''If our show is successful,'' Mr. Larroquette said, ''we've set up a situation that will be ideal. In the town there is a rival hotel called the Sand Dune, which is the 'perfect' hotel. And if we get established, I want John Cleese to come and be the owner of the Sand Dune. And be'' -- here Mr. Larroquette draws out his words very slowly -- ''the nicest man in the world.''
A Review from The New York Times
TELEVISION REVIEW; Whispering Pines Whispers Of Its Origins
By CARYN JAMES
Published: March 15, 1999
It says everything about John Laroquette's new sitcom that he plays a cranky innkeeper whose last name is Payne and whose first name is, no kidding, Royal. Outside the hotel is a sign that reads: ''Whispering Pines -- a Payne Inn,'' and though that line virtually dares critics to trash the show with more bad puns, why descend to its level? It's enough to say that this remake of John Cleese's hilarious, farcical ''Fawlty Towers'' has been given a hackneyed Hollywood treatment.
''Whispering Pines'' might as well have been called ''Cliche Central.'' Playing Royal's flamboyant yet common-sensical wife, Connie, JoBeth Williams is given orange-red hair and costumes that are heavy on leopard prints.
In tonight's premiere we discover that Royal is cheap. Having forgotten their anniversary, he gives Connie a diamond brooch that turned up in the lost and found, only to have the pin's owner return in search of it. There is an average of one laugh in each episode; tonight's comes after the pin is accidentally tossed into a pot in the kitchen. Royal swoops through the dining room, hovering over his guests and surreptitiously searching for the brooch on their full dinner plates.
Mr. Laroquette shows some flair in that scene, but usually he's reduced to delivering hideous lines, describing Connie as ''an emotional kidney stone.'' When the show lands in its regular time slot with a new episode on Wednesday, Connie and Royal flirt with other people, though in the end the Paynes realize they are made for each other. Viewers may think these dull-witted characters simply deserve each other.
With his ability to make craven characters likable, Mr. Laroquette certainly deserves better material. With the exception of his stunning guest turn as a genial sociopathic killer on ''The Practice'' last year, he has built a career on being better than his shows, including ''Night Court'' and ''The John Laroquette Show.''
The major difference between ''Payne'' and ''Fawlty Towers,'' of course, is Mr. Cleese, whose Basil Fawlty was a sly combination of physical comedy and bone-dry wit. Basil's crankiness was window dressing, while Royal's is the very premise of the show. It doesn't take a comparison with ''Fawlty Towers'' to make ''Payne'' look bad, though; the new show does that all on its own.
CBS, tonight at 9:30, Wednesday at 8:30
(Channel 2 in New York)
John Peaslee, Judd Pillot, John Larroquette, Jerry Leider, Richard Reisberg, executive producers; Joseph Staretski, co-executive producer; Tim Steele, producer; based on the series ''Fawlty Towers'' by John Cleese and Connie Booth; Jonathan Larroquette, Scott Van Zen and Chris Wagner, music. A production of Big Phone Productions and Port Street Films, in association with Studios USA Television.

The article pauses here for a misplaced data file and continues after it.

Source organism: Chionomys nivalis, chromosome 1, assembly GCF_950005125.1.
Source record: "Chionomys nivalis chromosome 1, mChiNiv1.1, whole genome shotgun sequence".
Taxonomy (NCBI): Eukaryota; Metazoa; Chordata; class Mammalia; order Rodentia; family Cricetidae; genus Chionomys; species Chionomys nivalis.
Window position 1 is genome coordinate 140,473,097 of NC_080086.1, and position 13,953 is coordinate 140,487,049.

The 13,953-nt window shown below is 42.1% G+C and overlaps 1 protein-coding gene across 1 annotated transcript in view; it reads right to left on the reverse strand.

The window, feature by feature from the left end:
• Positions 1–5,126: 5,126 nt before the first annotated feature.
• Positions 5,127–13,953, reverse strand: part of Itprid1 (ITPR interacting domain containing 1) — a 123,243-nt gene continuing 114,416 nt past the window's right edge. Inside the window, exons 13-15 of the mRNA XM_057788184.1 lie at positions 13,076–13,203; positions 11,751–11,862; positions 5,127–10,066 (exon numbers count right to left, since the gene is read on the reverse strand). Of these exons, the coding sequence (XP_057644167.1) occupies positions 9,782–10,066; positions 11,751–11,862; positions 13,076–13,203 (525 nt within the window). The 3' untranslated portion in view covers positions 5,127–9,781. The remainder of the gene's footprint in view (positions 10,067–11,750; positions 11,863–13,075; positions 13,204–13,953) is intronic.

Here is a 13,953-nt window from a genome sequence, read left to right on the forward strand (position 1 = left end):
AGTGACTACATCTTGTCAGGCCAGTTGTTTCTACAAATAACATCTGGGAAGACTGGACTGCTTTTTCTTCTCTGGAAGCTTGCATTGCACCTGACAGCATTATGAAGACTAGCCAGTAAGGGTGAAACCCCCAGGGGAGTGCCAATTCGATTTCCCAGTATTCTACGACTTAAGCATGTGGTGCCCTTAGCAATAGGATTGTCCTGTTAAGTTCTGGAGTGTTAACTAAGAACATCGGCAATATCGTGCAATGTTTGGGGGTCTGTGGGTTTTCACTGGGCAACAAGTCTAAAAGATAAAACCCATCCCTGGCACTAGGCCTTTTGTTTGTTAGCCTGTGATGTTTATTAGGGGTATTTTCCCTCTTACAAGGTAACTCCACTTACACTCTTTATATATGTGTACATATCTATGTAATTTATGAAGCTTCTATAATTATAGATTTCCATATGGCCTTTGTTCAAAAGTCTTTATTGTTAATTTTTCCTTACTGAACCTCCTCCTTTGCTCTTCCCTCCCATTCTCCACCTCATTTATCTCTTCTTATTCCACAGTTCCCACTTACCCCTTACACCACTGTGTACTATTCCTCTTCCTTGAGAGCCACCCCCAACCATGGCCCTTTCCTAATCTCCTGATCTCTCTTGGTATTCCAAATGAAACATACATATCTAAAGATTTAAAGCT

WITH: John Larroquette (Royal Payne), JoBeth Williams (Connie Payne), Julie Benz (Breeze), Rick Batalla (Mo), Gretchen German (Mrs. Aubrey), Simon Harvey (Man), Jill Walter (Young Woman), and Raymond Ma (Fish Guy).
An Article from Time Magazine
Monday, Mar. 29, 1999 By JOEL STEIN Article
John Larroquette's character is named Royal Payne. He works at a hotel that is called "A Payne Inn." You need no more information to form an opinion about this show.
A remake of John Cleese's classic '70s British sitcom, Fawlty Towers, Payne (Wednesday, 8 p.m. E.T., CBS) stars Larroquette as a cranky, stingy hotelier undermined by his dominating wife (JoBeth Williams) and his own incompetence. If Payne serves any purpose at all, it's to show what a genius Cleese is. In the wrong hands the characters are badly drawn cartoons, the jokes offensive stereotypes and the plots a bad cross of the Keystone Kops and Three's Company. Sure, Fawlty Towers was also based on silly misunderstandings and coincidences, but it carefully built toward a manic, slapstick conclusion. In the original show you felt bad about laughing at the mistreated bellboy's broken English; now you just feel bad.
In the past Larroquette has excelled at showing the depth of irredeemable characters, but here he plays a one-dimensional villain, and he lacks the comedic skill to pull it off. Though to be fair, Charlie Chaplin couldn't pull off these jokes. Larroquette's last show at least aimed for smarter laughs--and got script suggestions faxed in from Thomas Pynchon. It's unlikely he will make any for Payne. If he does, he'd better submit them within the next few weeks.
--By Joel Stein
To watch clips of Payne go to https://www.youtube.com/results?search_query=payne+john+larroquette
For more on Payne go to http://en.wikipedia.org/wiki/Payne_(TV_series)
For an interview with the creators of Payne go to https://web.archive.org/web/20040219173033/http://www.btinternet.com/~c.tomlinson/ftgss2.htm
To watch a CBS Promo go to https://www.youtube.com/watch?v=Z6YqZaOzP7w
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Keywords: Payne: JoBeth Williams John Larroquette